Low voter turnout in Chattanooga precincts

Low voter turnout is frequently associated with off-year elections. These contests occur in odd-numbered years away from state and federal races. Without high-profile races anchoring a ballot, voters tend to stay home.

This was the case again in Chattanooga, Tennessee, when less than 20 percent of registered voters cast a ballot for mayor and City Council earlier this month.

Though still low, precinct-by-precinct turnout fared slightly better. Twenty-five precincts had turnout above 20 percent. More than half of all votes were cast in those precincts.

Riverview had the highest voter turnout with 32 percent. (We exclude one precinct with six registered voters.) It was followed by a North Chattanooga precinct with 30 percent and Dalewood with 29 percent.

Top turnout precincts by percentage
Precinct name Voters Ballots Turnout
Riverview 1,499 476 31.8%
North Chattanooga 1 1,834 557 30.4%
Dalewood 1,324 388 29.3%
Woodmore 1 1,745 499 28.6%
St. Elmo 1 1,783 507 28.4%

The picture is different when looking at overall vote tallies. Eastdale, Mountain Creek and Stuart Heights top that list.

Top precincts by vote totals
Precinct name Voters Ballots Turnout
Eastdale 3,033 769 25.4%
Mountain Creek 1 4,532 737 16.3%
Stuart Heights 2,879 737 25.6%
Lookout Valley 1 3,379 715 21.2%
Hixson 3 2,999 667 22.2%

The Hamilton County Election Commission, which administers local elections, changed how it reports election returns in 2014. Early and absentee votes were previously reported as aggregate numbers untethered to geography. Now, the numbers are reported by the precincts where those voters are registered.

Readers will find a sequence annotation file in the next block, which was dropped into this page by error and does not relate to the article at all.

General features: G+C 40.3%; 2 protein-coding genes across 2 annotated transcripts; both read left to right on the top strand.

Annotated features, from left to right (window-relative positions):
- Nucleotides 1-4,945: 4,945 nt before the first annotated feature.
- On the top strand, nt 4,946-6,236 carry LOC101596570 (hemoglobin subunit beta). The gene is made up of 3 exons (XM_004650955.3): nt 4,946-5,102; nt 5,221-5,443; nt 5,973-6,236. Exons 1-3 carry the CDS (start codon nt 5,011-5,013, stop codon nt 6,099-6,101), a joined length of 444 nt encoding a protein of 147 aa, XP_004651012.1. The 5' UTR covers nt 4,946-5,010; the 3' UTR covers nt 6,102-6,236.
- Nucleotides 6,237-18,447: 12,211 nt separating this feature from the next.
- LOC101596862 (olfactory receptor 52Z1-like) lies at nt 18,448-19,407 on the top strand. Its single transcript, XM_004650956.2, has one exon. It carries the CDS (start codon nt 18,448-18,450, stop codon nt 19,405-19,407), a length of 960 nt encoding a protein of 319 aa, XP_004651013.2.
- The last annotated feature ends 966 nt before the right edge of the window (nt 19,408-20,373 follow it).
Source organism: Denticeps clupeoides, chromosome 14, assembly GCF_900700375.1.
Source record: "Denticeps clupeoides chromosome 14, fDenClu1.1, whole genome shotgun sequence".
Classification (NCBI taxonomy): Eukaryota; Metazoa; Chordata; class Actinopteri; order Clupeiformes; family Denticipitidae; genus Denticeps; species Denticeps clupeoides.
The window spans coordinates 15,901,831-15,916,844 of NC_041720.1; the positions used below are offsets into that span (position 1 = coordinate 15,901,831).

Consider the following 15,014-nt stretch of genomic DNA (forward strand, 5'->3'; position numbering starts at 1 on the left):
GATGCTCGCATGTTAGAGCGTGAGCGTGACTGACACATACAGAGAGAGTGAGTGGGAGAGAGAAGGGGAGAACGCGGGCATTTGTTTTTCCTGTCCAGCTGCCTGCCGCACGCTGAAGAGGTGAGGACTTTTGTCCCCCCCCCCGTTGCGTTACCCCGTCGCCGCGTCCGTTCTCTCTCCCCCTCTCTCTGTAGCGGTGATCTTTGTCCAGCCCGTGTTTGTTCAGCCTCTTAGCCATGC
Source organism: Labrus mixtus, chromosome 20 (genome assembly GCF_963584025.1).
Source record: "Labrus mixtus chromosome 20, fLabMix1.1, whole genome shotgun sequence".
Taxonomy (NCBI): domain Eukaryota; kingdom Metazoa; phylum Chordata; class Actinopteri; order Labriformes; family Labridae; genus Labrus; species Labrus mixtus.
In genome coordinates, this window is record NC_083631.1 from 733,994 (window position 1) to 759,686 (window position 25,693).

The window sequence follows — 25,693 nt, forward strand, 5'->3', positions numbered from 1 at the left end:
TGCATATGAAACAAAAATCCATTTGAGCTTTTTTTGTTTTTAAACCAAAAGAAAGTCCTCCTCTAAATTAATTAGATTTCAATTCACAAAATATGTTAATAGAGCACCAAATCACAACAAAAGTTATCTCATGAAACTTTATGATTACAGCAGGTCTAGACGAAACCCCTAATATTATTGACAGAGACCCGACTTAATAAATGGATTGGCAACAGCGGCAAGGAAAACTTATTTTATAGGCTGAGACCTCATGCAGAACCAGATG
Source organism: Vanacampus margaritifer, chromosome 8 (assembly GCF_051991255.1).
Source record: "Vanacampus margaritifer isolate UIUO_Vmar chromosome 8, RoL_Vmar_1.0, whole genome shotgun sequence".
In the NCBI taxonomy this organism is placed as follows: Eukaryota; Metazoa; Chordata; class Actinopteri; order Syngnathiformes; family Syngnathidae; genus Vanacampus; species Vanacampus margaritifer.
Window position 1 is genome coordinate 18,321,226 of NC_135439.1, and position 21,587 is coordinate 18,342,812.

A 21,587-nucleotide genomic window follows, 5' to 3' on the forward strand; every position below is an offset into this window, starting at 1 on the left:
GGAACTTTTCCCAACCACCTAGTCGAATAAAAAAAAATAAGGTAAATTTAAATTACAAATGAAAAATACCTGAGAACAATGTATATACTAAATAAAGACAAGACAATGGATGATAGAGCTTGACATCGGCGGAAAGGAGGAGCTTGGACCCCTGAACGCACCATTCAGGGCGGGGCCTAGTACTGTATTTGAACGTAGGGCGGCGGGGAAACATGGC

This change is especially important with a low-participation election like Chattanooga’s because early and absentee votes account for 40 percent of the total vote.

We can use this data and other election results to better understand the demographics of the local electorate. For instance, research suggests that off-year elections tend to draw an older, whiter and more affluent electorate. Is this the case here? In the near future, I’ll be comparing census tract data and precinct returns to find out.

Low turnout also poses a challenge for campaigns. How does a candidate generate enthusiasm among voters who are fatigued from a long presidential contest?

Metro Ideas Project will hold a panel discussion with local candidates and campaign volunteers to better understand those challenges. The Wonk Wednesday event will be held March 22 at 5:30 p.m. in our Highland Park office. The public is invited to attend.

Chattanewbies is co-hosting the event with us to help welcome new residents to the city. Get directions or RSVP on Facebook.

David Morton

Project editor

David Morton is a former reporter living in Chattanooga, Tennessee. He has contributed to several nonprofit and journalism projects aimed at improving citizens' access to local government and public affairs.